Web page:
Although no cryosphere-specific data were available, the European Research Council’s Working Group on Gender Balance reports that in the period 2007–2013, 20% of its Physical and Engineering Sciences Starting/Consolidator grants and 7% of its advanced grants (from 2008 to 2013) were to women.

We also selected three journals, inclusive to cryosphere, that represent the broadness of our field: The Cryosphere, Journal of Glaciology, and Permafrost and Periglacial Processes. In March 2016 all chief or cochief editors were male, and the editorial boards contained 9%, 18%, and 0% females, respectively.

Although direct comparisons among the various metrics are not possible, they illustrate the environment in which women work and in which they obtain (or fail to obtain) the support and experience needed to progress in their careers. Overall, these broader metrics are similar to those reported by Hulbe et al. [2010], supporting our expectation that more women should be earning AGU Fellowships for cryospheric studies.

Into the Future

Back to the overarching question. Do AGU Cryosphere awards reflect the currently available diversity statistics?

Our answer is yes, except in the Fellows category. We have actively pursued a diverse set of Fellows applications and expect this category to improve.

Of course, the low representation overall reflects the imbalance of men and women in our field. Women are underrepresented, and inequality escalates with career tenure. Although we do not currently have data, we would expect this trend for minorities as well. Unless bias within the STEM fields is addressed, this imbalance is unlikely to change.

The Cryosphere focus group will continue to track diversity on a biennial basis. We strive to make cryospheric sciences a field with equal opportunity for all who enter so that we have the best minds available to address scientific questions relevant to our global society.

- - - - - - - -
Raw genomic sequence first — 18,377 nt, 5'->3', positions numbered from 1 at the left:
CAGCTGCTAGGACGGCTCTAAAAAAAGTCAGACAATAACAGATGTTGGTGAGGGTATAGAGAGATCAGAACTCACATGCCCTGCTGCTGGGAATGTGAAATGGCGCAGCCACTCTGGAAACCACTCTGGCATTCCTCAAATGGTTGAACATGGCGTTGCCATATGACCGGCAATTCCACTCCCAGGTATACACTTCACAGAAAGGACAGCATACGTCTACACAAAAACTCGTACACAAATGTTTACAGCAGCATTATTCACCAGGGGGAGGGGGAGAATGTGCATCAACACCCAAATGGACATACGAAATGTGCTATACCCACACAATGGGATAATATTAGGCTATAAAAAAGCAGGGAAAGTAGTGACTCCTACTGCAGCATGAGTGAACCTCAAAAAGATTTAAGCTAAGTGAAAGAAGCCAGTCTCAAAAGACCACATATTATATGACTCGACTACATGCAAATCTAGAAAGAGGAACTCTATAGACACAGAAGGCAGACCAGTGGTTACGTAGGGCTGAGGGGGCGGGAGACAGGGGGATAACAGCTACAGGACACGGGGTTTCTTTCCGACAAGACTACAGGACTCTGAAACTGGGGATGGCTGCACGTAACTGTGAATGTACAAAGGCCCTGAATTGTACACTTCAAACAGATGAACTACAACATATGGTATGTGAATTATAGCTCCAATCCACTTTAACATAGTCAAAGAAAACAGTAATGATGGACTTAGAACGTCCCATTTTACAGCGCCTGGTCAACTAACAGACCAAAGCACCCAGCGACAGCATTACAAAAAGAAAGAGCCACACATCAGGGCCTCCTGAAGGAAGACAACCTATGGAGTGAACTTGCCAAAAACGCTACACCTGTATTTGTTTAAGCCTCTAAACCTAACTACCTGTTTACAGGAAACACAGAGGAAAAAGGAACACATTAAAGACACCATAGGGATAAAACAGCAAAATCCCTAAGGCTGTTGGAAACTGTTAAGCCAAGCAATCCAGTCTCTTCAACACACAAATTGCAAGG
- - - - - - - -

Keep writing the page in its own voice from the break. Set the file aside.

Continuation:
We encourage other focus groups to follow our lead, and we look forward to more studies and research aimed at understanding and improving diversity within cryospheric science, AGU, and STEM fields.


Blickenstaff, J. C. (2005), Women and science careers: Leaky pipeline or gender filter?, Gender Educ., 17, 369–386, doi:10.1080/09540250500145072.

Carey, M., M. Jackson, A. Antonello, and J. Rushing (2016), Glaciers, gender, and science: A feminist glaciology framework for global environmental change research, Prog. Hum. Geogr.,  doi:10.1177/0309132515623368, in press.

Clancy, K. B. H., R. G. Nelson, J. N. Rutherford, and K. Hinde (2014), Survey of Academic Field Experiences (SAFE): Trainees report harassment and assault, PLOS ONE, 9, e102172, doi:10.1371/journal.pone.0102172.

Hulbe, C. L., W. Wang, and S. Ommanney (2010), Women in glaciology, a historical perspective, J. Glaciol., 56(200): 944–964, doi:10.3189/002214311796406202.

National Center for Science and Engineering Statistics (2015), Women, minorities, and persons with disabilities in science and engineering: 2015, Spec. Rep. NSF 15-311, Natl. Sci. Found., Arlington, Va. [Available at http://www.nsf.gov/statistics/wmpd/.]